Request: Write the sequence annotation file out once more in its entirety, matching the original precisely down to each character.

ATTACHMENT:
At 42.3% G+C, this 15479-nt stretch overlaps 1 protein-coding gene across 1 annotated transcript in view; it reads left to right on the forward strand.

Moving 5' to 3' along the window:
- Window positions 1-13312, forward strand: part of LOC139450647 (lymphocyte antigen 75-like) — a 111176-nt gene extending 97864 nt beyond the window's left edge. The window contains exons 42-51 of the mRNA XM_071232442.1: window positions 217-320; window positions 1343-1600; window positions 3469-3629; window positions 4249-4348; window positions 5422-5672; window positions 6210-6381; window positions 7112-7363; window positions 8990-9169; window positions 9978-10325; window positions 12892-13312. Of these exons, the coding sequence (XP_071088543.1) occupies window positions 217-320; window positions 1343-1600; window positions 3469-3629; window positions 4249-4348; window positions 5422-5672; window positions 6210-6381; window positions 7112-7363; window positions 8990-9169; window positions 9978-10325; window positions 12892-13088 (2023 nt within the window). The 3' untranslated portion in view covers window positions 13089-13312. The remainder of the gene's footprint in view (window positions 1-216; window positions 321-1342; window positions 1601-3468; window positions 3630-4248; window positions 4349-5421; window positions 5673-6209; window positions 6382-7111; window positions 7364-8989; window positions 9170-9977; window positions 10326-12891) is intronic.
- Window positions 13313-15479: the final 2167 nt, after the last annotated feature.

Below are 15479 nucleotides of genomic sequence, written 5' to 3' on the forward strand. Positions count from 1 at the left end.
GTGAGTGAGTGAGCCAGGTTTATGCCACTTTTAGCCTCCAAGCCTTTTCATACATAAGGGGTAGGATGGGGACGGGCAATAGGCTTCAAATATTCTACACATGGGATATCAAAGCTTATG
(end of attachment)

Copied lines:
At 42.3% G+C, this 15479-nt stretch overlaps 1 protein-coding gene across 1 annotated transcript in view; it reads left to right on the forward strand.

Moving 5' to 3' along the window:
- Window positions 1-13312, forward strand: part of LOC139450647 (lymphocyte antigen 75-like) — a 111176-nt gene extending 97864 nt beyond the window's left edge. The window contains exons 42-51 of the mRNA XM_071232442.1: window positions 217-320; window positions 1343-1600; window positions 3469-3629; window positions 4249-4348; window positions 5422-5672; window positions 6210-6381; window positions 7112-7363; window positions 8990-9169; window positions 9978-10325; window positions 12892-13312. Of these exons, the coding sequence (XP_071088543.1) occupies window positions 217-320; window positions 1343-1600; window positions 3469-3629; window positions 4249-4348; window positions 5422-5672; window positions 6210-6381; window positions 7112-7363; window positions 8990-9169; window positions 9978-10325; window positions 12892-13088 (2023 nt within the window). The 3' untranslated portion in view covers window positions 13089-13312. The remainder of the gene's footprint in view (window positions 1-216; window positions 321-1342; window positions 1601-3468; window positions 3630-4248; window positions 4349-5421; window positions 5673-6209; window positions 6382-7111; window positions 7364-8989; window positions 9170-9977; window positions 10326-12891) is intronic.
- Window positions 13313-15479: the final 2167 nt, after the last annotated feature.

Below are 15479 nucleotides of genomic sequence, written 5' to 3' on the forward strand. Positions count from 1 at the left end.
GTGAGTGAGTGAGCCAGGTTTATGCCACTTTTAGCCTCCAAGCCTTTTCATACATAAGGGGTAGGATGGGGACGGGCAATAGGCTTCAAATATTCTACACATGGGATATCAAAGCTTATG